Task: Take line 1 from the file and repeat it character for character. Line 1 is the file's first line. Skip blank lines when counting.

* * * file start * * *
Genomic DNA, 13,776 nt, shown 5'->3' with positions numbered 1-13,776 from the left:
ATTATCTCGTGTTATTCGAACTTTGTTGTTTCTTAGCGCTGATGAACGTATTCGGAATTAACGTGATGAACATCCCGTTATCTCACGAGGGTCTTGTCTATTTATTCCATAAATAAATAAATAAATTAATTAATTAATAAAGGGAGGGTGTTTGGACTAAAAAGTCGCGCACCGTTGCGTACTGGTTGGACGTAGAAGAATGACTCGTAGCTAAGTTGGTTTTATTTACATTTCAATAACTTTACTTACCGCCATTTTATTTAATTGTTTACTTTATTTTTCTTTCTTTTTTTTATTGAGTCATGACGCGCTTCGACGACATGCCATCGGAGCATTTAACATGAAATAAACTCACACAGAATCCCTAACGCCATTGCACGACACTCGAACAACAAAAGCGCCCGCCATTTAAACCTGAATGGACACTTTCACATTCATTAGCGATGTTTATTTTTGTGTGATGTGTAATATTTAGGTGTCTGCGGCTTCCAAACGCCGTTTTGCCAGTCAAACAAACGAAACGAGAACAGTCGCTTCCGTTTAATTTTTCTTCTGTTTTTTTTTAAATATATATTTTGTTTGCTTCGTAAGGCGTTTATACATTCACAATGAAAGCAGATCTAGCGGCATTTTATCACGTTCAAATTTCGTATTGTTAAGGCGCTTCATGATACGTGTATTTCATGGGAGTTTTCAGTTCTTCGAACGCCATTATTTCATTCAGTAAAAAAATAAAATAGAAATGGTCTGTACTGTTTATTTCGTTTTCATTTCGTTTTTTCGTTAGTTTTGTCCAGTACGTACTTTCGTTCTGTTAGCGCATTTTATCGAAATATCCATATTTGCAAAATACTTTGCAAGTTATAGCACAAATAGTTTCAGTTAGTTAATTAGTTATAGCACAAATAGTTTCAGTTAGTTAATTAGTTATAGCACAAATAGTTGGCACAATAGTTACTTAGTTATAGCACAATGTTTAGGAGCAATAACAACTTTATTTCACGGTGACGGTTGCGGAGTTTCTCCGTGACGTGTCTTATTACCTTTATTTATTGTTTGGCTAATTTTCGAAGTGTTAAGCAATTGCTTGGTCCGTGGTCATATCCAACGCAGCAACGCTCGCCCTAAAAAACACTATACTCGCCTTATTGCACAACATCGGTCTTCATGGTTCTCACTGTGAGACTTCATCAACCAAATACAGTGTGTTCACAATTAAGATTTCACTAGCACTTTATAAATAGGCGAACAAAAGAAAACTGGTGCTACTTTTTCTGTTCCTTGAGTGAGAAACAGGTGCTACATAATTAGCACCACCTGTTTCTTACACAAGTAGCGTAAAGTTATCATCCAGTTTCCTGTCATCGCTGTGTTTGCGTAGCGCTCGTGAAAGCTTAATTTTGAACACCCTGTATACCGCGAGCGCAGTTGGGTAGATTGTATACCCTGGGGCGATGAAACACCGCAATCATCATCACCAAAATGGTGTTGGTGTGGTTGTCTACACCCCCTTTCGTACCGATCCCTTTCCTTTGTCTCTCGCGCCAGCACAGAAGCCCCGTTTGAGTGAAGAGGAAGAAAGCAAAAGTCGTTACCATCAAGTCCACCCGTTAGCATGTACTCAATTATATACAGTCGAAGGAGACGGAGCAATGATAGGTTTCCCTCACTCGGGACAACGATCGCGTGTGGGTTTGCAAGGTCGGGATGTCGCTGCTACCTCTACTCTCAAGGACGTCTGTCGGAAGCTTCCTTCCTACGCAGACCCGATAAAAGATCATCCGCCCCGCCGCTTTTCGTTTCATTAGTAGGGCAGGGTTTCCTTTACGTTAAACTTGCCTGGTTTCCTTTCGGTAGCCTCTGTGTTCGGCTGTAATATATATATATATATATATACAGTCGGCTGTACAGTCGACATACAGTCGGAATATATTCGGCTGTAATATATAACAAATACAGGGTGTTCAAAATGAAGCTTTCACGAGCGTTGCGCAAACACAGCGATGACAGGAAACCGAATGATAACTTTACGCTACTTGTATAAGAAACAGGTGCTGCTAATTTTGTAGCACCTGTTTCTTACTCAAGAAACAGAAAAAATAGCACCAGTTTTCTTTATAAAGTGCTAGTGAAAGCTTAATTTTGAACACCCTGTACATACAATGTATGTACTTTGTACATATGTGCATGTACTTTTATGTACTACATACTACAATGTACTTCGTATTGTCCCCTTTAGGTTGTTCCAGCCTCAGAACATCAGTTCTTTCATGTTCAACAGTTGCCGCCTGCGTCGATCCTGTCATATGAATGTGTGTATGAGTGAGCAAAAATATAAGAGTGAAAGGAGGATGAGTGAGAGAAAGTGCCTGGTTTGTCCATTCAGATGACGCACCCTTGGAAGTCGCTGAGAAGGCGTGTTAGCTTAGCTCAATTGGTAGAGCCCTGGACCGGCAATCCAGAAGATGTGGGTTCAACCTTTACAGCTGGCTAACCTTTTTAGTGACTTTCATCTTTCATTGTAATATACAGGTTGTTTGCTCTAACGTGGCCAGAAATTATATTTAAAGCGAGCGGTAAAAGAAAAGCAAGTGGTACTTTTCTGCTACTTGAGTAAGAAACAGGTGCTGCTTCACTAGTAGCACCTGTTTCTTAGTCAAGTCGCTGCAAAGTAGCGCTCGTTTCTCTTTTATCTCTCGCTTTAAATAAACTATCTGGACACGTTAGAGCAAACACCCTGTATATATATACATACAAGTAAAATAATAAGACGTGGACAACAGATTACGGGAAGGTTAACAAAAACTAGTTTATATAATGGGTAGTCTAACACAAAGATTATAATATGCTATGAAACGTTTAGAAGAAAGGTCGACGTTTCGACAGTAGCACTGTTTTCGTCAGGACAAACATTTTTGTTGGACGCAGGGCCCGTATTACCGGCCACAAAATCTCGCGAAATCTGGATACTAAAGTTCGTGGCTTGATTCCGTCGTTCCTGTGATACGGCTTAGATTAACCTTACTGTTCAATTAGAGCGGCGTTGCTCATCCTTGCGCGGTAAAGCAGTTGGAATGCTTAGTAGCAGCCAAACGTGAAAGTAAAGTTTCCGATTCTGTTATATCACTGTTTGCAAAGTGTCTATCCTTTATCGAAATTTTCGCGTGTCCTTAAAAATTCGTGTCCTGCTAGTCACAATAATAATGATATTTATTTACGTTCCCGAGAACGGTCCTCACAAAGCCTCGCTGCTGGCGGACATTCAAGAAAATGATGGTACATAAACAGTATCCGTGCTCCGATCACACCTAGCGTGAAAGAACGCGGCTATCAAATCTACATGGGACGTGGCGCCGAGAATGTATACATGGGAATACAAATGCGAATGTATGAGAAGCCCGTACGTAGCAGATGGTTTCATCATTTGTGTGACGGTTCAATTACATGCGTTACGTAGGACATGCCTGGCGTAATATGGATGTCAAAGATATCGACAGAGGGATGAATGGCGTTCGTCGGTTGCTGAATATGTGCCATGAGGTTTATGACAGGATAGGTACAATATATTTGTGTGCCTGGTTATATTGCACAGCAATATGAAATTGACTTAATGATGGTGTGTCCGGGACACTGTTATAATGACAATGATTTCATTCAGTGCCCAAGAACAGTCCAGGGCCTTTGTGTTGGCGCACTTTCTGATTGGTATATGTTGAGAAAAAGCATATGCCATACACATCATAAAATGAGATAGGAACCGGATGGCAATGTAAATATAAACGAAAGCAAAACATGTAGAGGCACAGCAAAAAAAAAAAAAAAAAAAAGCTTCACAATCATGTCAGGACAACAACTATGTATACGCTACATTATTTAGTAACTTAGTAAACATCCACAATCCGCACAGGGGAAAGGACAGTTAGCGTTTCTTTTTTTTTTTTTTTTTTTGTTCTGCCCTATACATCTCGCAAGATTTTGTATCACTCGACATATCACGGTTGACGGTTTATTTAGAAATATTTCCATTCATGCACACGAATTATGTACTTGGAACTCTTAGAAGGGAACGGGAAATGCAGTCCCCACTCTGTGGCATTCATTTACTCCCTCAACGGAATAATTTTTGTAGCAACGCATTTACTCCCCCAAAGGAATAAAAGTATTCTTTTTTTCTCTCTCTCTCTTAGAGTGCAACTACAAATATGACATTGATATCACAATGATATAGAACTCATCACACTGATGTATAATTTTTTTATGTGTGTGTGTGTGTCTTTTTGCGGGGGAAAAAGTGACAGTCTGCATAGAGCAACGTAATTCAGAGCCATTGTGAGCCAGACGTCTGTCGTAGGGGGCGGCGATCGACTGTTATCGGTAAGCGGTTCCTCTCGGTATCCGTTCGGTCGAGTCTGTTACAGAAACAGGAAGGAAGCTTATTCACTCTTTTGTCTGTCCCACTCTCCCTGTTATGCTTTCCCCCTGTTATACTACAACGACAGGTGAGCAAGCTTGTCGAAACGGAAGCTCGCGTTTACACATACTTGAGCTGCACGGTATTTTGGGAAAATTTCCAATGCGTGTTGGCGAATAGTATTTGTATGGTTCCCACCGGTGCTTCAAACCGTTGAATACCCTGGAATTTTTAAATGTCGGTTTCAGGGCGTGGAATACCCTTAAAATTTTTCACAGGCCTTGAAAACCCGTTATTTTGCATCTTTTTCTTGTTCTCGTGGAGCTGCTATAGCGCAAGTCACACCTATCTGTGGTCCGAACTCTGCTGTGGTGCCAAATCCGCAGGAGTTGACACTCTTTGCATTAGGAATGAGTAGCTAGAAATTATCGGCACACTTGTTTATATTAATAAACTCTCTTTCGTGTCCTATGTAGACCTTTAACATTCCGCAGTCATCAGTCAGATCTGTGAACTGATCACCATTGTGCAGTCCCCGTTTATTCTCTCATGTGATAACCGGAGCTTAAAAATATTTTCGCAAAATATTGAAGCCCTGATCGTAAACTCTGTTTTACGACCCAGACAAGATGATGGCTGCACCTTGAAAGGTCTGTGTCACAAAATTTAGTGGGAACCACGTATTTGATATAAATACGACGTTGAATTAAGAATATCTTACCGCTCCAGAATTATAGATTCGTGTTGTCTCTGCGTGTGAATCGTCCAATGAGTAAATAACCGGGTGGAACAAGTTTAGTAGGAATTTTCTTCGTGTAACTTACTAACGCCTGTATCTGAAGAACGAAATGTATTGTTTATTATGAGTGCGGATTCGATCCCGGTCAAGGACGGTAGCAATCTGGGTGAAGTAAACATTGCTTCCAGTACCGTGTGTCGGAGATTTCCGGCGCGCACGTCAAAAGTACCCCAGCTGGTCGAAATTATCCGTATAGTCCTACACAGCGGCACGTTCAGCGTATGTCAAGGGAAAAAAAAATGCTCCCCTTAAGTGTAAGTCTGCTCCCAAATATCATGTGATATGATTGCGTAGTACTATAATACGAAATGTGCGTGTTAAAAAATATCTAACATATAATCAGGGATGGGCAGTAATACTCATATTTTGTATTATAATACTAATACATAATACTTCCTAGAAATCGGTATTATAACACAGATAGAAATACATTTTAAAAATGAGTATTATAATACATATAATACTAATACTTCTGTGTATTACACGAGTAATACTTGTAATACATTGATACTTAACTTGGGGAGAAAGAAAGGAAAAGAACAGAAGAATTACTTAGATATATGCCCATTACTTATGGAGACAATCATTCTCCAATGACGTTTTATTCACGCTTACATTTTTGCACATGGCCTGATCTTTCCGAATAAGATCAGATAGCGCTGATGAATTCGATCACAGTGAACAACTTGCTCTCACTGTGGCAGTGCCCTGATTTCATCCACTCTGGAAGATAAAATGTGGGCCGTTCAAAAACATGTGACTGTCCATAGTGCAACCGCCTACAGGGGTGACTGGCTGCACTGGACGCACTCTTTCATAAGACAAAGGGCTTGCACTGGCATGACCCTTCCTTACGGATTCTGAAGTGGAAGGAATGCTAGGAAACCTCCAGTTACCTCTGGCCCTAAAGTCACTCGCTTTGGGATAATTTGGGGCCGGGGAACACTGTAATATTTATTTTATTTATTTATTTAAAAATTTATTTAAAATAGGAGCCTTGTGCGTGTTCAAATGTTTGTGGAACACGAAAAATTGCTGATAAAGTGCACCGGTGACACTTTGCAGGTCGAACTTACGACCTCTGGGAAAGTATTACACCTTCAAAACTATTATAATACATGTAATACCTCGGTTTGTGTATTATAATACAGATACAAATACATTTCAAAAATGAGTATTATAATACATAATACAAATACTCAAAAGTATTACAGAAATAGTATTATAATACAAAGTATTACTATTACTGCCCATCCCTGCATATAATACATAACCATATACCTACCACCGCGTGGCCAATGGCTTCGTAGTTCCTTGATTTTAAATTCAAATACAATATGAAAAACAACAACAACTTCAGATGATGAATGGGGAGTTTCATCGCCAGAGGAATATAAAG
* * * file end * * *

Genomic DNA, 13,776 nt, shown 5'->3' with positions numbered 1-13,776 from the left: